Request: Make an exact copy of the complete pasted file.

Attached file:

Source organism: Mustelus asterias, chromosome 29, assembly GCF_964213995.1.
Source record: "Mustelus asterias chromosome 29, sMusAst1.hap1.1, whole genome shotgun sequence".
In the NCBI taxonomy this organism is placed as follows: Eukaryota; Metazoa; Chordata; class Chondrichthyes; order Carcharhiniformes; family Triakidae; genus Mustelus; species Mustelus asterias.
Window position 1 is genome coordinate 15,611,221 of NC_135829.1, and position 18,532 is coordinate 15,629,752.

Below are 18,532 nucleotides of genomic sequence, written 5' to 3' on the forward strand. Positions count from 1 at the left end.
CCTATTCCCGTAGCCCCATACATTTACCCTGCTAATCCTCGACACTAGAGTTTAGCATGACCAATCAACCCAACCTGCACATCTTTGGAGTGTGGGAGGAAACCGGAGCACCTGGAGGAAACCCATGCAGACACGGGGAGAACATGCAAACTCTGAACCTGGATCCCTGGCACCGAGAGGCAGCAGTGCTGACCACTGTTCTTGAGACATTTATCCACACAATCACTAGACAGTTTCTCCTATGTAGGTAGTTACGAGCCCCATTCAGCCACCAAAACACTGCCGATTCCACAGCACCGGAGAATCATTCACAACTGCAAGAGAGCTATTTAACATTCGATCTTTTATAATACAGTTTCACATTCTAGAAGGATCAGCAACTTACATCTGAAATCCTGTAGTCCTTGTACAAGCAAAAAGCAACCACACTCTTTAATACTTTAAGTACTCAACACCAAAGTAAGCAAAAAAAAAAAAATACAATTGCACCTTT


Source organism: Mustelus asterias, chromosome 29, assembly GCF_964213995.1.
Source record: "Mustelus asterias chromosome 29, sMusAst1.hap1.1, whole genome shotgun sequence".
In the NCBI taxonomy this organism is placed as follows: Eukaryota; Metazoa; Chordata; class Chondrichthyes; order Carcharhiniformes; family Triakidae; genus Mustelus; species Mustelus asterias.
Window position 1 is genome coordinate 15,611,221 of NC_135829.1, and position 18,532 is coordinate 15,629,752.

Below are 18,532 nucleotides of genomic sequence, written 5' to 3' on the forward strand. Positions count from 1 at the left end.
CCTATTCCCGTAGCCCCATACATTTACCCTGCTAATCCTCGACACTAGAGTTTAGCATGACCAATCAACCCAACCTGCACATCTTTGGAGTGTGGGAGGAAACCGGAGCACCTGGAGGAAACCCATGCAGACACGGGGAGAACATGCAAACTCTGAACCTGGATCCCTGGCACCGAGAGGCAGCAGTGCTGACCACTGTTCTTGAGACATTTATCCACACAATCACTAGACAGTTTCTCCTATGTAGGTAGTTACGAGCCCCATTCAGCCACCAAAACACTGCCGATTCCACAGCACCGGAGAATCATTCACAACTGCAAGAGAGCTATTTAACATTCGATCTTTTATAATACAGTTTCACATTCTAGAAGGATCAGCAACTTACATCTGAAATCCTGTAGTCCTTGTACAAGCAAAAAGCAACCACACTCTTTAATACTTTAAGTACTCAACACCAAAGTAAGCAAAAAAAAAAAAATACAATTGCACCTTT